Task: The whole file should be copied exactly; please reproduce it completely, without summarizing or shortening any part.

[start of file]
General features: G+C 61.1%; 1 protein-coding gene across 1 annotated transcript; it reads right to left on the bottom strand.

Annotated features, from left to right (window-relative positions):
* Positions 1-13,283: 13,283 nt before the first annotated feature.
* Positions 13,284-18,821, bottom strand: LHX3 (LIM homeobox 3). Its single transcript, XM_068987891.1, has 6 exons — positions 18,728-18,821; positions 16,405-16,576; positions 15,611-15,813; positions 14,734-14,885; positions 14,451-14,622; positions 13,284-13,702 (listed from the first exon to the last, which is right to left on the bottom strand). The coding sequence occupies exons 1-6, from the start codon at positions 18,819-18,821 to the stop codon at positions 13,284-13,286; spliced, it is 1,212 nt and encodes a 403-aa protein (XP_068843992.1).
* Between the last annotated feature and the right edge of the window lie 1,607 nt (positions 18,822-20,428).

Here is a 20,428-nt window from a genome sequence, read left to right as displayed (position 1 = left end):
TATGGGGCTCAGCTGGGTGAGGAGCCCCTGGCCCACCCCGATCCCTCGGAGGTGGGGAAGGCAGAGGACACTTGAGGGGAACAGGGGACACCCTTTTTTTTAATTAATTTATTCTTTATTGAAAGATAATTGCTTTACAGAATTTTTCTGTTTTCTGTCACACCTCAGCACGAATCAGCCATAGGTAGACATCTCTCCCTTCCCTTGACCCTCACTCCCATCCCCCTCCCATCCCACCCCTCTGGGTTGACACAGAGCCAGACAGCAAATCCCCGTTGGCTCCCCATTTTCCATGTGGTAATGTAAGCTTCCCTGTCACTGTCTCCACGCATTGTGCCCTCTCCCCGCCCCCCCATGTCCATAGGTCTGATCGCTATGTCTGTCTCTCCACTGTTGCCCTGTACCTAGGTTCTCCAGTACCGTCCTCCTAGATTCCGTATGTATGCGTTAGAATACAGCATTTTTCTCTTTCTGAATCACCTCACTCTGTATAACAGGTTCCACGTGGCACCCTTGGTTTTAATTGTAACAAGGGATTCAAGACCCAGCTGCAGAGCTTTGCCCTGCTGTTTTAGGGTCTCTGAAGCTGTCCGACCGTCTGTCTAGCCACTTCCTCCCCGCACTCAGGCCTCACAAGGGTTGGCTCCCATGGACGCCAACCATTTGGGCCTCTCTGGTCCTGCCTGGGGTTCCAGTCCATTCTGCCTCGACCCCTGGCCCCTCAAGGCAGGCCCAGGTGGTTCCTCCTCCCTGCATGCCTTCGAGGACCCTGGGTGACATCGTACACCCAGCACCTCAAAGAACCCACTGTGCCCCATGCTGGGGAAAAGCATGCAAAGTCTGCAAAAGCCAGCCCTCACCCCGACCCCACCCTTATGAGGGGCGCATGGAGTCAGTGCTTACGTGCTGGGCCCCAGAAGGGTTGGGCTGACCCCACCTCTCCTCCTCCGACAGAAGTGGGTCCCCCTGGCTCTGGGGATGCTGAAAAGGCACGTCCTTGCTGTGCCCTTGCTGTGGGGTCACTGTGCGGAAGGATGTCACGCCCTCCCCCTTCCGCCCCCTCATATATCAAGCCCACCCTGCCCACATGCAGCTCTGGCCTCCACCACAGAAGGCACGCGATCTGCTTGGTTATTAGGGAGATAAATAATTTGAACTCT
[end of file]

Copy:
General features: G+C 61.1%; 1 protein-coding gene across 1 annotated transcript; it reads right to left on the bottom strand.

Annotated features, from left to right (window-relative positions):
* Positions 1-13,283: 13,283 nt before the first annotated feature.
* Positions 13,284-18,821, bottom strand: LHX3 (LIM homeobox 3). Its single transcript, XM_068987891.1, has 6 exons — positions 18,728-18,821; positions 16,405-16,576; positions 15,611-15,813; positions 14,734-14,885; positions 14,451-14,622; positions 13,284-13,702 (listed from the first exon to the last, which is right to left on the bottom strand). The coding sequence occupies exons 1-6, from the start codon at positions 18,819-18,821 to the stop codon at positions 13,284-13,286; spliced, it is 1,212 nt and encodes a 403-aa protein (XP_068843992.1).
* Between the last annotated feature and the right edge of the window lie 1,607 nt (positions 18,822-20,428).

Here is a 20,428-nt window from a genome sequence, read left to right as displayed (position 1 = left end):
TATGGGGCTCAGCTGGGTGAGGAGCCCCTGGCCCACCCCGATCCCTCGGAGGTGGGGAAGGCAGAGGACACTTGAGGGGAACAGGGGACACCCTTTTTTTTAATTAATTTATTCTTTATTGAAAGATAATTGCTTTACAGAATTTTTCTGTTTTCTGTCACACCTCAGCACGAATCAGCCATAGGTAGACATCTCTCCCTTCCCTTGACCCTCACTCCCATCCCCCTCCCATCCCACCCCTCTGGGTTGACACAGAGCCAGACAGCAAATCCCCGTTGGCTCCCCATTTTCCATGTGGTAATGTAAGCTTCCCTGTCACTGTCTCCACGCATTGTGCCCTCTCCCCGCCCCCCCATGTCCATAGGTCTGATCGCTATGTCTGTCTCTCCACTGTTGCCCTGTACCTAGGTTCTCCAGTACCGTCCTCCTAGATTCCGTATGTATGCGTTAGAATACAGCATTTTTCTCTTTCTGAATCACCTCACTCTGTATAACAGGTTCCACGTGGCACCCTTGGTTTTAATTGTAACAAGGGATTCAAGACCCAGCTGCAGAGCTTTGCCCTGCTGTTTTAGGGTCTCTGAAGCTGTCCGACCGTCTGTCTAGCCACTTCCTCCCCGCACTCAGGCCTCACAAGGGTTGGCTCCCATGGACGCCAACCATTTGGGCCTCTCTGGTCCTGCCTGGGGTTCCAGTCCATTCTGCCTCGACCCCTGGCCCCTCAAGGCAGGCCCAGGTGGTTCCTCCTCCCTGCATGCCTTCGAGGACCCTGGGTGACATCGTACACCCAGCACCTCAAAGAACCCACTGTGCCCCATGCTGGGGAAAAGCATGCAAAGTCTGCAAAAGCCAGCCCTCACCCCGACCCCACCCTTATGAGGGGCGCATGGAGTCAGTGCTTACGTGCTGGGCCCCAGAAGGGTTGGGCTGACCCCACCTCTCCTCCTCCGACAGAAGTGGGTCCCCCTGGCTCTGGGGATGCTGAAAAGGCACGTCCTTGCTGTGCCCTTGCTGTGGGGTCACTGTGCGGAAGGATGTCACGCCCTCCCCCTTCCGCCCCCTCATATATCAAGCCCACCCTGCCCACATGCAGCTCTGGCCTCCACCACAGAAGGCACGCGATCTGCTTGGTTATTAGGGAGATAAATAATTTGAACTCT